Luhman: The Benefits of an August Breeding Season

For us at Dry Creek Red Angus, it’s breeding season! To many of our neighbors, and maybe to many of you, it may seem like an odd time to turn out our bulls. Most people in our area have already finished breeding season and perhaps even begun to preg check. Why do we breed so late?

Our goal is to mimic nature and minimize our costs to keep a cow and produce a calf for a year. When we look at nature before settlement of the West, wild animals like deer, elk and bison were not fed silage or baleage all fall and winter; they were forced to eat what nature provided. Since an animal’s highest feed requirement is when they have offspring, they gave birth when nature provided the highest quality feed, which in Goodhue, Minn., is in the late spring.

For our cow herd, winter is the most expensive time to feed a cow and we wanted to reduce this cost. An option to do that is to graze dormant stockpiled grasses and cover crops as well as to graze corn residue. These feed options are not high enough quality for a cow late in gestation or a cow with a young calf at side. So rather than change our feeding plan to a more expensive option, we chose to change our calving window to May where ample high-quality feed is available allowing us to cheaply graze corn stalks and dormant cover crops well into winter. Last winter we were able to graze corn stalks until Feb. 1 with no additional supplement, saving over $2/day per animal compared to feeding hay.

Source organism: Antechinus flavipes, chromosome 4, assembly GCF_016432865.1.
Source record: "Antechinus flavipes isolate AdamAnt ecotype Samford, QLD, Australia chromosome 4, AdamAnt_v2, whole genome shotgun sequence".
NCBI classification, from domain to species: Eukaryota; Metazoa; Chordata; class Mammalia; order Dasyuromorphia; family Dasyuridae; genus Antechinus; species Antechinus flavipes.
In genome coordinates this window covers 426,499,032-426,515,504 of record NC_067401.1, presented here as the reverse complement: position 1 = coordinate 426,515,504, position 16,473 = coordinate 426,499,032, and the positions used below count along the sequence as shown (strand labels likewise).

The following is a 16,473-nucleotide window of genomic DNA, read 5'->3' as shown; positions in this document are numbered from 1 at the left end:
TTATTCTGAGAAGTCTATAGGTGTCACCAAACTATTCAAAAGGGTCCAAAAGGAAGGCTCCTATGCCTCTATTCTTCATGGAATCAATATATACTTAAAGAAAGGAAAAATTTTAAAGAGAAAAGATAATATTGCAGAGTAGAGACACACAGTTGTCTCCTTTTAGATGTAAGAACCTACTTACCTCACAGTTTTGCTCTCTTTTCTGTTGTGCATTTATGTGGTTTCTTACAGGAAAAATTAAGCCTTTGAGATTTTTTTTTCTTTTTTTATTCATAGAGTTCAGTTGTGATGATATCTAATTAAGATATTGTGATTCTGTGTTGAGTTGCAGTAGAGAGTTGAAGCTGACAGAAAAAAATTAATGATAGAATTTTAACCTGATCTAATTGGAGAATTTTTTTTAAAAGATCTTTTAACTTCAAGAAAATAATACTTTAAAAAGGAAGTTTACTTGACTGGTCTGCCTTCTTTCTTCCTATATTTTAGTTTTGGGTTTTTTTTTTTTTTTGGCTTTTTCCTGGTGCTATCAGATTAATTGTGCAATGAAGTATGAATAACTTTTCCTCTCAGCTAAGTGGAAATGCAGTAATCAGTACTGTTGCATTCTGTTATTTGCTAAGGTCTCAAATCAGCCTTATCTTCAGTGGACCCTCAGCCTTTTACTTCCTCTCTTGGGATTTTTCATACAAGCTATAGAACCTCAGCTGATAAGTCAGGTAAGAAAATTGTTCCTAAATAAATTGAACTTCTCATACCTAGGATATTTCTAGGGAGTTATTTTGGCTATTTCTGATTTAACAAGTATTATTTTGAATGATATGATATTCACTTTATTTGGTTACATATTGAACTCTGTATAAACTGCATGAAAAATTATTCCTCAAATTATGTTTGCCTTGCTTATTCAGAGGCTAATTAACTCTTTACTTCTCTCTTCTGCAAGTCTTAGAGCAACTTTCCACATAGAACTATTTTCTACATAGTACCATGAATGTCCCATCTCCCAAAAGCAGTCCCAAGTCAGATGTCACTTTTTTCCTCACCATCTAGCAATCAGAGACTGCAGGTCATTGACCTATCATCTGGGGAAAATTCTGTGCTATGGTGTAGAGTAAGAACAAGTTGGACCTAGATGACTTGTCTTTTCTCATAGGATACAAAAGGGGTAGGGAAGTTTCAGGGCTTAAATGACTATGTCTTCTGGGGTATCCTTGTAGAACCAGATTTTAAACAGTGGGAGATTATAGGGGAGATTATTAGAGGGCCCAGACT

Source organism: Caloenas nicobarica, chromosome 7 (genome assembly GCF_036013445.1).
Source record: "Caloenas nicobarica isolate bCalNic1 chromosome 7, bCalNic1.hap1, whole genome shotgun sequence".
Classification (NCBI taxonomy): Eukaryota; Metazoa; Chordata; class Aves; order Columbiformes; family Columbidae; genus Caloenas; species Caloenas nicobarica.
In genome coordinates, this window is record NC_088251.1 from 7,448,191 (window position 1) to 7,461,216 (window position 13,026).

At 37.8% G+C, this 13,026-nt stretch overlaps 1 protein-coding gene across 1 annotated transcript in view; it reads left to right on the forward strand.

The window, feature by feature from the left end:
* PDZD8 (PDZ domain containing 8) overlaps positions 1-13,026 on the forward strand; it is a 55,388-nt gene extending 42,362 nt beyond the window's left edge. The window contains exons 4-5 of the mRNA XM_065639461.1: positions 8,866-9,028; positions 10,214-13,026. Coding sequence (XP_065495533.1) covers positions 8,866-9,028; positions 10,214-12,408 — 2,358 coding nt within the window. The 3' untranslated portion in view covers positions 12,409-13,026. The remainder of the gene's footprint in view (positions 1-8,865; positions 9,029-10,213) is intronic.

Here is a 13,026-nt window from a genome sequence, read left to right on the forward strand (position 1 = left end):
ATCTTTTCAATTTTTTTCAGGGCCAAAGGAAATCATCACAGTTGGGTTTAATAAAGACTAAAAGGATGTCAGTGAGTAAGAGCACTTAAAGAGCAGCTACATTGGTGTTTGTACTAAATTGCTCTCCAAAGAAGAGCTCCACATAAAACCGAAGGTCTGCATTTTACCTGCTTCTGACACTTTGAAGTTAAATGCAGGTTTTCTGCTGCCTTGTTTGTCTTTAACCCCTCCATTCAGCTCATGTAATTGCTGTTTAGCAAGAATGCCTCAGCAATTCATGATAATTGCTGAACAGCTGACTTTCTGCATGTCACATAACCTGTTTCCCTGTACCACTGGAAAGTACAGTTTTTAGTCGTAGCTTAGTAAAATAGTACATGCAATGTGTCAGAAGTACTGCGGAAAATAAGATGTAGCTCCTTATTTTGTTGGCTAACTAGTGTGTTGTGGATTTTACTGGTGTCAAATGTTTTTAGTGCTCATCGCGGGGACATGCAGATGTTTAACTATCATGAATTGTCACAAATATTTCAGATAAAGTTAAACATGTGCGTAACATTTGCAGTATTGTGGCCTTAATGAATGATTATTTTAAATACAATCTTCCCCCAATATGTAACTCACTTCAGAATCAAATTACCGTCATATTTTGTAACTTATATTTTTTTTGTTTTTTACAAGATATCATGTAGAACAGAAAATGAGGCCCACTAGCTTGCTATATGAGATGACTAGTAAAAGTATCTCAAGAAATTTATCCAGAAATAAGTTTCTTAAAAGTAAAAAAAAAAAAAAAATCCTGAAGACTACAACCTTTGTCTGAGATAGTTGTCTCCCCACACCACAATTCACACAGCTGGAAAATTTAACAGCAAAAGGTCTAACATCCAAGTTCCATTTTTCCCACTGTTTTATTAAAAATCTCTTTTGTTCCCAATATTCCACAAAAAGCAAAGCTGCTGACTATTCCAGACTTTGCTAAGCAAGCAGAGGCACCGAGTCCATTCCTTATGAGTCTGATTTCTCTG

In addition to the cost savings, calving in May is a huge time and labor saver. When we used to calve in March, I would spend hours per day feeding and bedding cows. I would check regularly for calves to pull them out of the group and put them in a pen with their mom to bond. I always joked that I would lose all my winter weight in about two weeks of calving because it was so much work.

Now, calving on grass, cows have the ability to walk away from the herd to calve and bond by themselves. I check twice a day for new calves, once in the morning and once at night. So yes, turning bulls out in August may seem odd, but to us it makes a lot of sense. I would encourage you to consider the context of your farm and determine if there are any ways you can mimic nature that will improve profitability, work/life balance, or your soil.